Whoever commits any of the following cyber crimes will be punished by imprisonment for a period not exceeding four years and/or a fine not exceeding SR3 million:

1) Hacking into a Web site in order to delete, erase, destroy, leak out, change or republish personal information.

2) Stopping the Internet from functioning, causing a breakdown, destroying it, deleting programs or data available in the Internet or used in the Internet, or erasing, leaking out or amending such programs or data.

3) Blocking access to Internet service or jamming it or hampering it in any way.


Whoever commits any of the following cyber crimes will be imprisoned for a period not exceeding five years and/or fined up to SR3 million:

1) Producing anything that may encroach upon the public order, religious values, public morals, or the inviolability of private life or preparing such material, sending, or storing it through the Internet or a computer.

2) Establishing a Web site and/or publishing it for human trafficking purposes.

3) Creating material or data related to pornographic or gambling networks that violate the public morals, or publishing or possessing such materials.

4) Establishing a Web site and/or publishing material about drugs or psychotropics, or promoting them or the manner in which they are used, or facilitating drug trading.


Whoever commits any of the following cyber crimes will be imprisoned for a period not exceeding 10 years and/or fined up to SR5 million:

1) Establishing a Web site for terrorist organizations and/or publishing it in order to aid the leaders of these organizations or any of their members, or promoting their ideas, or financing them, or publishing how to make explosives or other weapons used in terrorist acts.

2) Hacking into a Website or an information system directly, or through the Internet, in order to obtain data concerning the internal or external security of the Kingdom or the national economy.


The prison sentence or fine should be at least half the maximum penalty if a crime is committed in any of the following cases:

1) If a person commits a crime through an organized gang.

2) It the person is in a public post and the crime is related to this post, or if he commits the crime using his authority or influence.

3) If minors are enticed or exploited.

4) If previous local or foreign verdicts have been issued convicting the person of similar crimes.


Whoever instigates others, or assists or agrees with them to commit any of the crimes stipulated in this regulation will also be punished, provided the maximum penalty is not exceeded. The penalty must not exceed half the penalty stipulated for this crime if the original crime did not take place.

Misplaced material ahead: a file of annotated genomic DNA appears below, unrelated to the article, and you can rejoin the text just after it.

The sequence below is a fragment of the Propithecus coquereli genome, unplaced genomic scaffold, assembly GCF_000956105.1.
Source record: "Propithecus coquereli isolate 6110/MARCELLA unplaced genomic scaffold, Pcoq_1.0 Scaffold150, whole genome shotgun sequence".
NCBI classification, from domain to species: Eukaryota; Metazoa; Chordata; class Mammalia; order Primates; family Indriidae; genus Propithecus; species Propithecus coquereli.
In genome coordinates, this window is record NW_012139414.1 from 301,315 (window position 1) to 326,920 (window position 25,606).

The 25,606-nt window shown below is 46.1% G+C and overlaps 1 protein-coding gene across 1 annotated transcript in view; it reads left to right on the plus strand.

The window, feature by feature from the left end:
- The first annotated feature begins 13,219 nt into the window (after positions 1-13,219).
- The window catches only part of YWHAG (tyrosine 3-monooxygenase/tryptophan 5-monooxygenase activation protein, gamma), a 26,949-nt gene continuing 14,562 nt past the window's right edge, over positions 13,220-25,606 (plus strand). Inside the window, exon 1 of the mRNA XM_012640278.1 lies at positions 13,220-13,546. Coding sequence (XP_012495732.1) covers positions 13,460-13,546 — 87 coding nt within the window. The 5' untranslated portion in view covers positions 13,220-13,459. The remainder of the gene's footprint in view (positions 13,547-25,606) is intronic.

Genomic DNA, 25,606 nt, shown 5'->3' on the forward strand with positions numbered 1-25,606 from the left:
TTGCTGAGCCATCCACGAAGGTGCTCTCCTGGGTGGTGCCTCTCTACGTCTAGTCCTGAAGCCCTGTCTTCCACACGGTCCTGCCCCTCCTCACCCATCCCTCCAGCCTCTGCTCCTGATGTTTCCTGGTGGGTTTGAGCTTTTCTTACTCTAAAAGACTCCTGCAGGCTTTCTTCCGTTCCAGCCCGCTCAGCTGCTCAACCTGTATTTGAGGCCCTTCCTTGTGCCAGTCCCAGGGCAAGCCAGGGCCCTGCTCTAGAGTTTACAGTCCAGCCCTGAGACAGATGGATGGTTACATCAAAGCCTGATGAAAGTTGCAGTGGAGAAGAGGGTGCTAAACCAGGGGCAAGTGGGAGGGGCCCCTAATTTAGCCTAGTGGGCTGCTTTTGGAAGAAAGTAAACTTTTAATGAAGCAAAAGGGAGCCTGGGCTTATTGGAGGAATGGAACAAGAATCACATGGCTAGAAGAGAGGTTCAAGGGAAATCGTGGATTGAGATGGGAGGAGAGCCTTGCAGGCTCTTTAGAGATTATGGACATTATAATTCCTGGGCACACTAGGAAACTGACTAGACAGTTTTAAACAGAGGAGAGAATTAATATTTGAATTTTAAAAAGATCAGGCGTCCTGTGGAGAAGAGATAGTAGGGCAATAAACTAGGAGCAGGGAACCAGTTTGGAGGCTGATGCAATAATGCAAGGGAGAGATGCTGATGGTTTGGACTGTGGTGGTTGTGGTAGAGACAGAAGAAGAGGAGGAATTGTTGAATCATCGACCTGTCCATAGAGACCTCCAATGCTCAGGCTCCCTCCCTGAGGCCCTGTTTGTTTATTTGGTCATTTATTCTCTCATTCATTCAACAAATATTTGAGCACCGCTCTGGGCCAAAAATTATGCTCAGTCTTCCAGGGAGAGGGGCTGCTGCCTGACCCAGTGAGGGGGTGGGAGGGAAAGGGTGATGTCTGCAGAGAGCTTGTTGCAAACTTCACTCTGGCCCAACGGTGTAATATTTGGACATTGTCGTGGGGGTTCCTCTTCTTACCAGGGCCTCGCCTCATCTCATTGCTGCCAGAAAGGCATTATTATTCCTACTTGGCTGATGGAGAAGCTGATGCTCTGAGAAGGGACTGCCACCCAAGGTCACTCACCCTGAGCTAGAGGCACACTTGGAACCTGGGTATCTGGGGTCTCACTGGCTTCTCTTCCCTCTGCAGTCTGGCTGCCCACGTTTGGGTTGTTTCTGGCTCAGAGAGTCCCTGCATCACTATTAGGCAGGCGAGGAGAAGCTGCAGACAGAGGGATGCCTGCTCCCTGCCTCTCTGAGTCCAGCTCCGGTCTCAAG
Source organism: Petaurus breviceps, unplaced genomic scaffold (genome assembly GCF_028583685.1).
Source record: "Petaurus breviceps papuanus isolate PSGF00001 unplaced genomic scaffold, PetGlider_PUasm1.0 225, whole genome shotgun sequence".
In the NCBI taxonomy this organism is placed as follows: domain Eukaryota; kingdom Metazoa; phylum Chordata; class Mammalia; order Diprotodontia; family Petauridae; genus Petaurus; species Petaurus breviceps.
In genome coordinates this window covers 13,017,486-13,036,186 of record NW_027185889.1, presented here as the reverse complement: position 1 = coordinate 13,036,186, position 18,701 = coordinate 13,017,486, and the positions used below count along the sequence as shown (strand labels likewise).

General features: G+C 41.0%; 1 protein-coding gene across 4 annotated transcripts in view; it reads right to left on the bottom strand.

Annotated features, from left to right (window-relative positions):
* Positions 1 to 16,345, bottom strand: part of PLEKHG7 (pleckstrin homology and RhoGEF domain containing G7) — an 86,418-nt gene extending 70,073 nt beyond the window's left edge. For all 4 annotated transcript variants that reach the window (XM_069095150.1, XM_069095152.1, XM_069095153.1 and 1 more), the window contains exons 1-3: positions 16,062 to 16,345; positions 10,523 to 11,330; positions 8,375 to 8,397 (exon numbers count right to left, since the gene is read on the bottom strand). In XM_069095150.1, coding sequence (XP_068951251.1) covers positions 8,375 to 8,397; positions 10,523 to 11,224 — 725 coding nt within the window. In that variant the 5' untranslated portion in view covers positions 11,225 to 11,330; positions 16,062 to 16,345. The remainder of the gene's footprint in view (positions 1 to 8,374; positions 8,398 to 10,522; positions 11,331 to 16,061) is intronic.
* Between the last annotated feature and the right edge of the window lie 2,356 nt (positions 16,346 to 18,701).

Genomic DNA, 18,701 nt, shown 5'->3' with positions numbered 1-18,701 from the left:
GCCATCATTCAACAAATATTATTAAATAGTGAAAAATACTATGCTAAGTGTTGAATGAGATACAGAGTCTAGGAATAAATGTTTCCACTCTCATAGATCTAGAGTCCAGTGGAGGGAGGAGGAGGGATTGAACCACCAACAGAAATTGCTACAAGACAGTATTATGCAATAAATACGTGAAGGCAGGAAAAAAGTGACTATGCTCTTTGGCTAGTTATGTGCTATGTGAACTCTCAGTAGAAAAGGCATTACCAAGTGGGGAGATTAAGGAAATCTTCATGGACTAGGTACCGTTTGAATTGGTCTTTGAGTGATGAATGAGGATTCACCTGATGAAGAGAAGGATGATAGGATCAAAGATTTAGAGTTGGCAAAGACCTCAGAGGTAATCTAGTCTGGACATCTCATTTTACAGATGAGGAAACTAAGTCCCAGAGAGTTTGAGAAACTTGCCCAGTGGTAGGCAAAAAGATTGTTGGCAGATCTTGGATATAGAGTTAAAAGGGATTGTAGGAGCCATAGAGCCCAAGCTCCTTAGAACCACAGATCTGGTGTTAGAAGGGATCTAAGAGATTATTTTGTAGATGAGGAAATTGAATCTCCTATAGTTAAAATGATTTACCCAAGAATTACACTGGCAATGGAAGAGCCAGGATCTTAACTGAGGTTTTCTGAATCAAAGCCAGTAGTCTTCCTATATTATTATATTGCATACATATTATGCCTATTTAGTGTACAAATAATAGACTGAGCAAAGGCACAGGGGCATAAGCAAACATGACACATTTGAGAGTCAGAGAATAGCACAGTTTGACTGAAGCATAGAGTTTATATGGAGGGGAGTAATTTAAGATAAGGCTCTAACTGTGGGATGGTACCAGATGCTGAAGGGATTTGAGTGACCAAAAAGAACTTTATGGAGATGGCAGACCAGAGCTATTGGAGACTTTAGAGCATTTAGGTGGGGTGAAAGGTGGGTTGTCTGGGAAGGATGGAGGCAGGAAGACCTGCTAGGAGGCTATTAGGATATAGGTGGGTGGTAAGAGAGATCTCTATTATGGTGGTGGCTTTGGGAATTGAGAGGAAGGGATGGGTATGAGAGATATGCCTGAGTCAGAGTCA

Whoever attempts to commit any of the crimes mentioned in this regulation will be punished by half the maximum penalty.


The court has the right to exempt from penalties anyone who takes the initiative to report cyber crimes to authorities before they come to learn about it and before harm takes place, although reporting the crime after its occurrence helps in exempting the person from penalties provided reporting the crime leads to arresting the rest of the criminals or the equipment and tools used in the crime.


Implementation of this regulation will not violate the rules in related regulations, especially those concerning intellectual property rights and international agreements to which the Kingdom is a party.


While not violating the rights of good intentions, a verdict can be passed to confiscate the devices, equipment, programs or means used in any crime mentioned in this regulation or financial gains obtained from it. It is also allowed to pass a verdict to close down a Web site or location providing Internet service permanently or temporarily, if it is a source for committing any of these crimes and the crime is committed with the owner’s knowledge.


According to its powers, the Telecommunications and Information Technology Commission will provide technical support to security authorities during the capture of criminals in such crimes, investigating them and during the trials.


The Commission for Prosecution and Investigation will investigate crimes mentioned in this regulation and carry out the prosecution.


This regulation shall be published in the official gazette and it will come into force after 120 days of publishing it.